No -- Mara is not the subject.
In fact, she's not "part of" the sentence at all: not the subject of the verb, not the object, not a recipient -- she's not involved in the action at all.
It's just a vocative, to draw the listener's attention to the fact that you are speaking specifically to them.
As in "Hans, where did your father go?"
The subject is "your father", and the "Hans" at the beginning just calls your attention or specifies that I am talking to you and not to Jeremy.
This kind of vocative is set off by a comma and can appear at the beginning or at the end of a sentence.
This seems excessively tricky to put into a beginning sentence. I translated it as "Does Torg understand Mara?" and was informed that the correct answer is "Mara, does Torg understand her?" If, as you say, Mara is a vocative, then how do I deduce that there is a "her" somewhere to be understood? What indicates that it is specifically a "her" and not a "him?" Would removing the comma make the sentence "Does Torg understand Mara?" Please elucidate.
Klingon verbal prefixes indicate the subject and the object.
The null prefix (when there is no prefix at all) indicates that the subject is third person (he, she, it, them) and the object is either nothing or is third person (him, her, it, them). (*)
So yaj'a' torgh? can mean "Does Torg understand?" or "Does Torg understand him?" or "Does Torg understand her?" or "Does Torg understand it?" or "Does Torg understand them?" -- and all of those translations are accepted for that part of the sentence.
There is nothing in this sentence to indicate that there must be an object (the null prefix can also be used when there is no object) nor that the third-person object is specifically "her".
To answer your other question: yes, mara yaj'a' torgh? without comma does mean "Does Torg understand Mara?"
(*) Exception: the combination of subject = they and object = him/her/it needs a prefix lu-.
While the system showed you "Mara, does Torg understand her?" as the correct translation, it will also accept and sometimes show "Mara, does Torg understand?", "Mara, does Torg understand him?", "Mara, does Torg understand it?", and "Mara, does Torg understand them?" It's not trying to trick anyone it's trying to teach this exact concept.
Consider the differences between these two English sentences:
"Let's eat, Grandma!"
"Let's eat Grandma!"
The first one is talking to your grandmother and suggesting a shared meal. The second one is advocating cannibalism.
Duo's sentence here uses the comma in a similar way, to show whom you are talking to.
mara, yaj'a' torgh? = Mara, does Torg understand?
mara yaj'a' torgh? = Does Torg understand Mara?
Notice the comma! You have the correct translation of this sentence for when there is no comma. This sentence is showing how to call someone's name and then say your sentence. The comma indicates that Mara is not part of the actual sentence, she is just the person you are asking the question to.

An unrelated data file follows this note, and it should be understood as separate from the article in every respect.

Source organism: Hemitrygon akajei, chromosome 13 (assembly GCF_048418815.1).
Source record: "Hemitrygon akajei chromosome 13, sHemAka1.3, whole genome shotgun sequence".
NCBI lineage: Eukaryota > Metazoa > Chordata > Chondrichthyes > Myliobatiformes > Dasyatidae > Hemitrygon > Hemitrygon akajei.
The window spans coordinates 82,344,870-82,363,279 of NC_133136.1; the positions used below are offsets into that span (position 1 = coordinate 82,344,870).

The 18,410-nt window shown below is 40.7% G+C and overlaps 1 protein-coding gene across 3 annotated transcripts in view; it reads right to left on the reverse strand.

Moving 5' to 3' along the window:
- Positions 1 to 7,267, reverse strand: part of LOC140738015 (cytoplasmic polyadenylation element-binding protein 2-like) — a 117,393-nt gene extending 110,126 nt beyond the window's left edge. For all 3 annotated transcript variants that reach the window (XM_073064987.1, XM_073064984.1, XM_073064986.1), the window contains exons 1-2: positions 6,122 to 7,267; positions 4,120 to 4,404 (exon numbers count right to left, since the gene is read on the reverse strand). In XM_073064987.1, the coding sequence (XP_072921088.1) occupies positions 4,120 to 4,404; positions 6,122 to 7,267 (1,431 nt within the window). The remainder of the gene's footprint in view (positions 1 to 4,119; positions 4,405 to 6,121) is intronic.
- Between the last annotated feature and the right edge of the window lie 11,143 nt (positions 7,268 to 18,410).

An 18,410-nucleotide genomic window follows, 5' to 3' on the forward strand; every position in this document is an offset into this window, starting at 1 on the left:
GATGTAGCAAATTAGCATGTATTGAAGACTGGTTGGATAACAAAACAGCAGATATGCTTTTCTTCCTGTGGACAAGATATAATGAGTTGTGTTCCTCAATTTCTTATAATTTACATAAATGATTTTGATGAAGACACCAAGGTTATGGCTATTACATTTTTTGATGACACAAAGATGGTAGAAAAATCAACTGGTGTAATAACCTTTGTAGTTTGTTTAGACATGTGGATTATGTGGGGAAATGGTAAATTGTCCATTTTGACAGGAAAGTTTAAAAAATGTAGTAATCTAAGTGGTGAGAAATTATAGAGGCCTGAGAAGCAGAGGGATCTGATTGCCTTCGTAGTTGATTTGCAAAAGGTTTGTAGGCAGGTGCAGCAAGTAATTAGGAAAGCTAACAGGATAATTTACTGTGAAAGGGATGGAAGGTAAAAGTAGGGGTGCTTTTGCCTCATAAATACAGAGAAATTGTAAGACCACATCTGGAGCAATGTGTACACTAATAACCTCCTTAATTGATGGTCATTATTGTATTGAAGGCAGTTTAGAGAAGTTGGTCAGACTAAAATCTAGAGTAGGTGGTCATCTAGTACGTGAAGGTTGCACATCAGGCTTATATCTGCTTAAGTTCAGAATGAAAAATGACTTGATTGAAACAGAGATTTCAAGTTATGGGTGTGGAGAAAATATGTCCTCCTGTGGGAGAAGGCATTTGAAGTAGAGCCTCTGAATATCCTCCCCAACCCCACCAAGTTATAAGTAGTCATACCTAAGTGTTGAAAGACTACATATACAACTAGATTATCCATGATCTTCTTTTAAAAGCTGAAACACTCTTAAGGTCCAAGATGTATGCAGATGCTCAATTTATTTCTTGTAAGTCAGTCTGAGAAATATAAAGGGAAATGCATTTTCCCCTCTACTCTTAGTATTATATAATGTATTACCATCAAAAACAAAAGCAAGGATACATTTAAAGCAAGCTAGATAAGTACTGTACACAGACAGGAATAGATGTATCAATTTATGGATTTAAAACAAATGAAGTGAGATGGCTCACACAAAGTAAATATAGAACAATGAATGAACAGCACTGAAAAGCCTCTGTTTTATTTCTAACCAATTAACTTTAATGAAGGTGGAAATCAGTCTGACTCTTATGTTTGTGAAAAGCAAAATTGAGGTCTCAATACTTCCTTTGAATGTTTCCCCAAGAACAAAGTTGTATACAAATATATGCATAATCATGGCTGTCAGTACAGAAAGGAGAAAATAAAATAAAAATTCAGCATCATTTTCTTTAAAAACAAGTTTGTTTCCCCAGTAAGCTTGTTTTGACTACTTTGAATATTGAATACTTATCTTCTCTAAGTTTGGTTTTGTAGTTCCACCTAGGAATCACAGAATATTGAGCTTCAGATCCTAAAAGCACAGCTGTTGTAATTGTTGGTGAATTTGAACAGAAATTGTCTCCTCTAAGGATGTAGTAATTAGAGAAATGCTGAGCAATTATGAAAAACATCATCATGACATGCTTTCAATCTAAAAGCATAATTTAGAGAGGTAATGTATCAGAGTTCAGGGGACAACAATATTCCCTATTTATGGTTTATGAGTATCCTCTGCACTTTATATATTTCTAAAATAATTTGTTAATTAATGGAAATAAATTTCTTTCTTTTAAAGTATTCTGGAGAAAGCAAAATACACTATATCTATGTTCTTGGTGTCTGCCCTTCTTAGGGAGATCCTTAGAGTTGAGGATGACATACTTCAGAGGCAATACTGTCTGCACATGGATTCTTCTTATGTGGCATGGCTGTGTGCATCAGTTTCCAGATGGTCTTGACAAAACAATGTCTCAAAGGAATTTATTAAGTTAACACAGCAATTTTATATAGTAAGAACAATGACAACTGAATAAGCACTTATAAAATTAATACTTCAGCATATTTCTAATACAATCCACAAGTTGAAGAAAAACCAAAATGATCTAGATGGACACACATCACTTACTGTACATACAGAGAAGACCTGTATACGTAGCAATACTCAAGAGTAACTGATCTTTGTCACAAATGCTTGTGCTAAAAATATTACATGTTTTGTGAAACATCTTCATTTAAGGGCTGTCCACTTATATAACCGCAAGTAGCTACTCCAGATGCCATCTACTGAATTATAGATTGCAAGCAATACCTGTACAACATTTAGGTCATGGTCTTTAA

There should be a comma and a question mark and then it makes perfect sense. See how it is written at the top of the sentence discussion? When Duolingo grades your answer, it ignores punctuation, so it's possible to enter the translation without punctuation. Also when Duolingo gives you a tile exercise, it usually just gives you the words and not the punctuation. This is true for all courses on Duolingo.
"Mara, does Torg, Understand her?" for the right translation. It in my head sounds like "The rock wants says this..." (While the popular person rants about something),Is that a bug? Or is that a take it in a conversation thing? For example two people arguing about a misunderstanding, and someone asks: More like: Does Mara Know if Torg understand a (Dax)?
yaj'a' has an empty verb prefix (there is nothing before the verb stem yaj).
The empty prefix means that the subject is third person (he, she, it, they) and can mean that there is no object or that there is a third-person object (him, her, it, them).
So yaj'a' torgh? can mean any of "Does Torg understand?" (no object) or "Does Torg understand him?" / "Does Torg understand her?" / "Does Torg understand it?" / "Does Torg understand them?" (third-person object). All of those translations should be accepted.
Adding mara, ... (with comma) to the beginning doesn't change the possible interpretations of yaj'a' torgh?.
That is very odd indeed. I assure you that in the database it has both a comma and a question mark. We have no control over the weird contortions that the Duolingo software does to the sentences that we have entered into the database. If you see that again, please take a screen shot and post it in the forums and/or send in a bug report.
'Mara does Torg understan' doesn't make any sense...
No, because you left out the comma.
"Mara, does Torg understand?"
You are talking to Mara and asking her whether Torg understands.
You call her by name so that she will know that she is being spoken to, and then you add your question.
"Mara, does Torg understand?"
mara, yaj'a' torgh?
There is a learner comment on this sentence, "English translation is not English." We have no way of knowing what form of question this learner received, nor what translation they saw. It's an odd-sounding error, but definitely let us know--a screenshot would be great--if you get a "translation" that isn't in English or doesn't make sense in English.
I suspect this complaint is a result of someone seeing Mara does Torg understand as reported by bobruben a year ago, and Julia348743 two weeks ago, so I'm going to leave the complaint uncleared, as something we can perhaps report to Duolingo as a problem.